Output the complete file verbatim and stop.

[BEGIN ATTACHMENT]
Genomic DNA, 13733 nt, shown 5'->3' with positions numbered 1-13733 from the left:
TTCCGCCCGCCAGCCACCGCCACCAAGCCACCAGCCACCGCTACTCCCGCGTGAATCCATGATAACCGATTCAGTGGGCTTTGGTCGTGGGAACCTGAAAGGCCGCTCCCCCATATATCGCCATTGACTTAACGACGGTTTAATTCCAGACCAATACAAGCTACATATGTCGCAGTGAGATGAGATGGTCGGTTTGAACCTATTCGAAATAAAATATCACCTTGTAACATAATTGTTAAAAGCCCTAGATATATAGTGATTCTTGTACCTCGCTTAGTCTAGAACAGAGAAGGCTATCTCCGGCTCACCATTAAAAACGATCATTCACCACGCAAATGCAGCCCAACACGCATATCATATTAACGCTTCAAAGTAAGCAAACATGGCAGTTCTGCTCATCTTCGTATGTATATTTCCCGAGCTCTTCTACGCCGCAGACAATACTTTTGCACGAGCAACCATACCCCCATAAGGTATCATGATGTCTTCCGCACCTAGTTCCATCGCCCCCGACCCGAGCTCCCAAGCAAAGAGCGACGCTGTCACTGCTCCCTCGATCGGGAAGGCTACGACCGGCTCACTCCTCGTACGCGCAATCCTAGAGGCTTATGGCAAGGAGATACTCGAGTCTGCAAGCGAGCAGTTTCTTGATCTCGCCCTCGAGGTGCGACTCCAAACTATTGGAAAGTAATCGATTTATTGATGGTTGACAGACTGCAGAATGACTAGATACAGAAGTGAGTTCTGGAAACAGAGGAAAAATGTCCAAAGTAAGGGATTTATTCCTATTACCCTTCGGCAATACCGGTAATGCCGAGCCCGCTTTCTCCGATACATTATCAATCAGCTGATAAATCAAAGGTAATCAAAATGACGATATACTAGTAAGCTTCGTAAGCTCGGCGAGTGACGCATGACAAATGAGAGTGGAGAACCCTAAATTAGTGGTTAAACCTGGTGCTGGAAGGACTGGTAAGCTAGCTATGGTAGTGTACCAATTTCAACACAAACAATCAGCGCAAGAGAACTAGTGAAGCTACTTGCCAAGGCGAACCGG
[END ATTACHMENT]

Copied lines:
Genomic DNA, 13733 nt, shown 5'->3' with positions numbered 1-13733 from the left:
TTCCGCCCGCCAGCCACCGCCACCAAGCCACCAGCCACCGCTACTCCCGCGTGAATCCATGATAACCGATTCAGTGGGCTTTGGTCGTGGGAACCTGAAAGGCCGCTCCCCCATATATCGCCATTGACTTAACGACGGTTTAATTCCAGACCAATACAAGCTACATATGTCGCAGTGAGATGAGATGGTCGGTTTGAACCTATTCGAAATAAAATATCACCTTGTAACATAATTGTTAAAAGCCCTAGATATATAGTGATTCTTGTACCTCGCTTAGTCTAGAACAGAGAAGGCTATCTCCGGCTCACCATTAAAAACGATCATTCACCACGCAAATGCAGCCCAACACGCATATCATATTAACGCTTCAAAGTAAGCAAACATGGCAGTTCTGCTCATCTTCGTATGTATATTTCCCGAGCTCTTCTACGCCGCAGACAATACTTTTGCACGAGCAACCATACCCCCATAAGGTATCATGATGTCTTCCGCACCTAGTTCCATCGCCCCCGACCCGAGCTCCCAAGCAAAGAGCGACGCTGTCACTGCTCCCTCGATCGGGAAGGCTACGACCGGCTCACTCCTCGTACGCGCAATCCTAGAGGCTTATGGCAAGGAGATACTCGAGTCTGCAAGCGAGCAGTTTCTTGATCTCGCCCTCGAGGTGCGACTCCAAACTATTGGAAAGTAATCGATTTATTGATGGTTGACAGACTGCAGAATGACTAGATACAGAAGTGAGTTCTGGAAACAGAGGAAAAATGTCCAAAGTAAGGGATTTATTCCTATTACCCTTCGGCAATACCGGTAATGCCGAGCCCGCTTTCTCCGATACATTATCAATCAGCTGATAAATCAAAGGTAATCAAAATGACGATATACTAGTAAGCTTCGTAAGCTCGGCGAGTGACGCATGACAAATGAGAGTGGAGAACCCTAAATTAGTGGTTAAACCTGGTGCTGGAAGGACTGGTAAGCTAGCTATGGTAGTGTACCAATTTCAACACAAACAATCAGCGCAAGAGAACTAGTGAAGCTACTTGCCAAGGCGAACCGG